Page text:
Genetics & Genomics

The NIHR Imperial Biomedical Research Centre (BRC) aims to improve the diagnosis of hereditary disease and uncover new targets to treat common diseases by facilitating advances in genetics and genome technologies, and next generation sequencing. Genetic medicine is a rapidly evolving area of medical research that enables us to identify the genes that cause disease, and better understand how gene dysfunction increases a patient’s disease susceptibility. By harnessing advances in genetics, genome biology, genome technologies and genome informatics, we hope to better predict patient risk before a disease develops and create novel preventative strategies and treatment methods.

Next generation sequencing (NGS) enables us to determine the complete DNA sequence of a person’s genome. By analysing an individual’s genome down to the molecular level, we are able to predict susceptibility and create individually targeted treatment for a range of hereditary diseases.

NGS also allows us to divide patient populations into discrete groups in order to target treatments more effectively. In cases of chronic myeloid leukaemia, for example, many patients do not respond to the first choice drug. Through molecular testing, we can identify these patients earlier and move them to an alternative treatment quickly to increase their chance of recovery.

However, NGS remains prohibitively expensive. By creating a one-stop-shop for NGS analysis, we are pushing down costs and making full genome sequencing more accessible to biomedical researchers so that patients can benefit from new advances in genomic medicine. The “$1,000 genome” is a possibility within the next few years.

Another major hurdle is that the analysis of whole genome sequences is complex, and requires sophisticated computational equipment. We aim to provide the know-how and infrastructure for biomedical researchers to take full advantage of modern genomic technologies.

“By identifying the genetic defects that cause disease, we can develop new treatments that have greater potential to cure the disease because they directly target the underlying mechanisms.”
– Professor Jorge Ferrer, Genetics & Genomics Theme Lead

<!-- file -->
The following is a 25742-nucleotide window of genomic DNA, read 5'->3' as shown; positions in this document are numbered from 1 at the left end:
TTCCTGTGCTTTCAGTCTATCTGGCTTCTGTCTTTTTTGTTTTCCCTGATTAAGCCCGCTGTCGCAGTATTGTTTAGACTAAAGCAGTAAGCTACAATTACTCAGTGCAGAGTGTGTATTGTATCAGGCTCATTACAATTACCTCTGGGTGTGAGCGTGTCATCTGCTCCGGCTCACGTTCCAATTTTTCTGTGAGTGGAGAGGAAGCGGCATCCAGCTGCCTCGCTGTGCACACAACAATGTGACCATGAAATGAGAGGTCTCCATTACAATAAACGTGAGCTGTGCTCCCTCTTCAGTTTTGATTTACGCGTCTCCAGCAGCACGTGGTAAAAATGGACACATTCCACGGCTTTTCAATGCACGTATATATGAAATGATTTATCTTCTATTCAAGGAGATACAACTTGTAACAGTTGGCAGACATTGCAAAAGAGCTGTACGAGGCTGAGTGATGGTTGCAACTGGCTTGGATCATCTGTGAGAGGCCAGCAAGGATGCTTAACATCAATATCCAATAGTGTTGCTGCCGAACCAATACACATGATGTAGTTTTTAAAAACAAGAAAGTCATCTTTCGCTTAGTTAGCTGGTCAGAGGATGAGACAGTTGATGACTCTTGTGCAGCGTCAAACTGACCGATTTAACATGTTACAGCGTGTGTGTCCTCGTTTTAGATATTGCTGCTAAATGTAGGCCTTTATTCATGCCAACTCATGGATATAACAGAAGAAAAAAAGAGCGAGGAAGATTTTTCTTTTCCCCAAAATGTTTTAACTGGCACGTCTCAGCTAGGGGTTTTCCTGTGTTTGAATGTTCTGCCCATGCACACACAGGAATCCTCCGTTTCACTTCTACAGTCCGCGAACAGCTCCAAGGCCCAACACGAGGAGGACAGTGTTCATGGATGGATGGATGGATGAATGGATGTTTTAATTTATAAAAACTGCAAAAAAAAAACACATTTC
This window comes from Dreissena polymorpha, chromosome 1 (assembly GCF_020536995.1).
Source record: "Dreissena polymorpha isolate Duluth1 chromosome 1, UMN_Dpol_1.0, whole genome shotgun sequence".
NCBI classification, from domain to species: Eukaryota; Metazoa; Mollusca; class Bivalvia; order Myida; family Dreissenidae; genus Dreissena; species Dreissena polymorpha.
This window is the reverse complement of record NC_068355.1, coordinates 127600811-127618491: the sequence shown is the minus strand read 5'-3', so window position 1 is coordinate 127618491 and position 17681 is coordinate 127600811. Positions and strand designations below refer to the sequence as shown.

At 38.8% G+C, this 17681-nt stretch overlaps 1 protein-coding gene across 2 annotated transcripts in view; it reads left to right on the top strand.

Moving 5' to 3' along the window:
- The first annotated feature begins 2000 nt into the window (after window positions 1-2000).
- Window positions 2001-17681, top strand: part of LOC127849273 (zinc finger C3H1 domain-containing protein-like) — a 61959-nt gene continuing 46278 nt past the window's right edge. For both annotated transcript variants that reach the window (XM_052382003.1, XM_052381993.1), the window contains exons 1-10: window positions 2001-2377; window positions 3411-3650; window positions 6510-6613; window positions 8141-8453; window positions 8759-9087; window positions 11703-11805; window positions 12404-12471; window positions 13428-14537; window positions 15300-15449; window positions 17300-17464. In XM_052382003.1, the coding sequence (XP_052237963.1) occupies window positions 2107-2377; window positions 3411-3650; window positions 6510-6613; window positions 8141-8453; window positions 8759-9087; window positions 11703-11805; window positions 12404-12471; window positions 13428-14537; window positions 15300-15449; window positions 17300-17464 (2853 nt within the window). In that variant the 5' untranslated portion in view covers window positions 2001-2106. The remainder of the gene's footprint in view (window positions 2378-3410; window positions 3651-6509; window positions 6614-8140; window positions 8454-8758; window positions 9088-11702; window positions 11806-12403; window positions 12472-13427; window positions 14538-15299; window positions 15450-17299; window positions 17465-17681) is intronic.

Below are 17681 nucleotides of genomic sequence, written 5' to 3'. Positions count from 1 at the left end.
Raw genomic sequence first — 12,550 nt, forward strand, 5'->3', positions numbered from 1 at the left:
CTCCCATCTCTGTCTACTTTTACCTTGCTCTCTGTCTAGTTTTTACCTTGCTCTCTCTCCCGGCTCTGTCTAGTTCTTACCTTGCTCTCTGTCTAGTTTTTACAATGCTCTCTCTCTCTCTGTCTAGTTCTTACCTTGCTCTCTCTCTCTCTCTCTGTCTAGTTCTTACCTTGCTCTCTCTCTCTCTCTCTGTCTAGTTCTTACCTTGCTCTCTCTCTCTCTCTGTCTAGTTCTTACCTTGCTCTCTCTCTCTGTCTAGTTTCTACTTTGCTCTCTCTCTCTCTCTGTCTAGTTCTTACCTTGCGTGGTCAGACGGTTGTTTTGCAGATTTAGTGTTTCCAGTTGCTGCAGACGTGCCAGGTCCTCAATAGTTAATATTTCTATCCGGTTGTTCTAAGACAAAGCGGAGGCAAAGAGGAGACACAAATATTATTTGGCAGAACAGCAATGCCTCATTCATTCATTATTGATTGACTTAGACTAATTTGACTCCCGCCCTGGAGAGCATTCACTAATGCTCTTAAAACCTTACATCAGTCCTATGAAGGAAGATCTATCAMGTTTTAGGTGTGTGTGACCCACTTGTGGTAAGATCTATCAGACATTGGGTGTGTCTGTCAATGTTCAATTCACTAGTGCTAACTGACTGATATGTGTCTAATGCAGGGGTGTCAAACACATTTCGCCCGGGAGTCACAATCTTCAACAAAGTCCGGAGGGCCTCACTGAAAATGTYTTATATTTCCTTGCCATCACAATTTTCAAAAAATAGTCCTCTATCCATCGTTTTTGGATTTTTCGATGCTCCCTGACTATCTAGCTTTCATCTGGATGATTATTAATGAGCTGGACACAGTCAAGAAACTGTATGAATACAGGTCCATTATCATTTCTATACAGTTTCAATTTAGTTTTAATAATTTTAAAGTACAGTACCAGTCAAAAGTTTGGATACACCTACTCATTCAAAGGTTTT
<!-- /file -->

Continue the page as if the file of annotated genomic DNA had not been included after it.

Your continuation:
Key Individuals
  • Professor Jorge Ferrer
    Professor Jorge Ferrer
    Theme Lead, Genetics & Genomics
  • Dr Enrico Petretto
    Dr Enrico Petretto
    Senior Lecturer
  • Dr Inês Cebola
    Dr Inês Cebola
  • Dr Inga Prokopenko
    Dr Inga Prokopenko
    Senior Lecturer in Human Genomics
  • Dr Panagiotis Pantelidis
    Dr Panagiotis Pantelidis
    Divisional Consultant Scientist
  • Dr Peter Kelleher
    Dr Peter Kelleher
    Reader in Immunology
  • Dr Silvain Ladame
    Dr Silvain Ladame
    Senior Lecturer
  • Professor Amanda Fisher
    Professor Amanda Fisher
    Head of Institute of Clinical Sciences
  • Professor Anastasios Karadimitris
    Professor Anastasios Karadimitris
    Professor of Haematology
  • Professor Boris Lenhard
    Professor Boris Lenhard
    Professor of Computational Biology
  • Professor David Lane
    Professor David Lane
    Professor of Molecular Haematology
  • Professor Kikkeri Naresh
    Professor Kikkeri Naresh
    Consultant Pathologist
  • Professor Martin Wilkins
    Professor Martin Wilkins
    Vice Dean (Research) Faculty of Medicine
  • Professor Matthias Merkenschlager
    Professor Matthias Merkenschlager
    Professor of Cell Biology
  • Professor Michael Johnson
    Professor Michael Johnson
    Professor of Neurology and Genomic Medicine
  • Professor Michael Laffan
    Professor Michael Laffan
    Professor of Haemostasis & Thrombosis
  • Professor Philippe Froguel
    Professor Philippe Froguel
    Chair in Genomic Medicine
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